Reading and writing poetry is a recognized therapy. It has proven effectiveness as part of a counseling process or when done independently. Writing poetry in the journey of self-exploration and healing offers similar benefits to other expressive arts therapies such as art therapy, music therapy, drama therapy, and dance therapy. Reading poetry that speaks to your emotions and life experience and responding to it in written form is healing and reduces isolation, loneliness, and depression. Poetry is effective in reducing stress. It is calming and centering and provides hope. Metaphors and images help you get in touch with what is unexpressed inside you. 

Writing poetry can be cathartic. When you put your thoughts and feelings on paper, you move them out of repetitive cycles in your mind onto the paper. You see them, experience them in a different way. As you use metaphors and similes, naming and comparing your experience, new awarenesses occur. You increase self-knowledge and self-understanding. When you create a poem about an experience, you have a completed project, something you can look at or share (if you like) that expresses yourself. It is a work of art - a creative expression of your life experience. You have transformed your experience into something beautiful.

Poetry uses symbols that have many meanings. These symbols speak to your unconscious. That is why reading a poem written by someone else can move you so profoundly. Something is shared that is common to all human beings and your soul recognizes it. This refers to the universal quality of poetry. You can read a poem written in the middle ages, in the 1900's, or yesterday. They all speak to you. You identify.

Writing poetry allows you to be as child-like as you want. Young children are creative, imaginative, explore, and love adventures. Most adults move away from those charateristics and, in becoming responsible, may get stuck in set ways of seeing and experiencing life. Poetry allows you to open up. It is written with the imagination and is a creative expression of exploration and adventure.

What you need to start writing poetry:
  • Time - Set aside a time. Make sure your plan is doable and then stick to your plan. Look at your life and find a time where interruptions are less likely.
  • A place - Decide on a place that is all your own.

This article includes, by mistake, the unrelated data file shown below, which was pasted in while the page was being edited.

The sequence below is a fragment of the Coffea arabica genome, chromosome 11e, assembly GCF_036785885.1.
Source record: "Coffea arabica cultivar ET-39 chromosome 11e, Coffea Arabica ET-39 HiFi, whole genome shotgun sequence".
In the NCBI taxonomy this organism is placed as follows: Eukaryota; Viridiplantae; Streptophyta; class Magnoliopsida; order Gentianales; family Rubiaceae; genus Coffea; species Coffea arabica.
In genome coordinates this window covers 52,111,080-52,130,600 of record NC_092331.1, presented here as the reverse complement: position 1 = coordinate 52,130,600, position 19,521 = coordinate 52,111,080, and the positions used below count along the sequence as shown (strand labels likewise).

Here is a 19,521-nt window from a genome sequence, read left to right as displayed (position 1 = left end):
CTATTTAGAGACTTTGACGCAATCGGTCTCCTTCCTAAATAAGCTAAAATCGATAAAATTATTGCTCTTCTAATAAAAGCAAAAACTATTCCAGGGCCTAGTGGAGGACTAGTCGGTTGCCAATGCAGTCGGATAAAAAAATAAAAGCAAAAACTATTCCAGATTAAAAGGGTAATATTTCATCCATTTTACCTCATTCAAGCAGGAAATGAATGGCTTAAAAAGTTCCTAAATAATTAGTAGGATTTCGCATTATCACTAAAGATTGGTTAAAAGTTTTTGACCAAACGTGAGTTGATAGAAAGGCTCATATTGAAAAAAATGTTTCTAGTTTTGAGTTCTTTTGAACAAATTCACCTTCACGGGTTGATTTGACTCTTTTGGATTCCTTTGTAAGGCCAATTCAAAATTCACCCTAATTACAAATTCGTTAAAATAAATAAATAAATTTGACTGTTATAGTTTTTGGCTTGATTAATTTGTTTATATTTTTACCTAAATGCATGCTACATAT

• Tools - Make sure you have everything you need in that place: paper or journal, pens, and books or readings to inspire you.
  • Attitude - Perfection is not the goal. Poetry is not judged. Try to have an attitude that what you write is unique and worthwhile and style and content are not essential factors.
  • Something to stir your imagination - This may be a poem, a picture, an image in your mind's eye. 
  • Use your senses - Sight, sound, smell, taste, touch.
  • Detail - Describe in detail what you see or experience.
  • Ideas - Compare yourself to a river, a bird, a cloud, a stone, a mountain, a tree. Find out what happens.

You can write about a grief, loss, or an extremely painful situation and express deep feelings without naming either the experience or the feeling. You can summarize, abbreviate, be concise, or be expansive. You can use words to express your feelings in whatever way you choose. You can be concrete or you can be veiled. You can use all the poetic devices that you know. Or you can scream on paper - in whatever fashion you choose. You may know what you are saying. You may not. 

Poetry writing has been successful when used in therapy with people who experience anxiety, depression, grief, posttraumatic stress, substance abuse, and eating disorders. It is used with victims of sexual abuse, both child and adult. Poetry writing increases self-confidence, enhances self-esteem, and increases self-awareness.

Sometimes memorizing particularly moving pieces of poetry and reciting them in difficult times can be useful.

Other sites you may find useful:
UC San Diego Medical Center: Poetry 
Mindful Living Programs: Poetry


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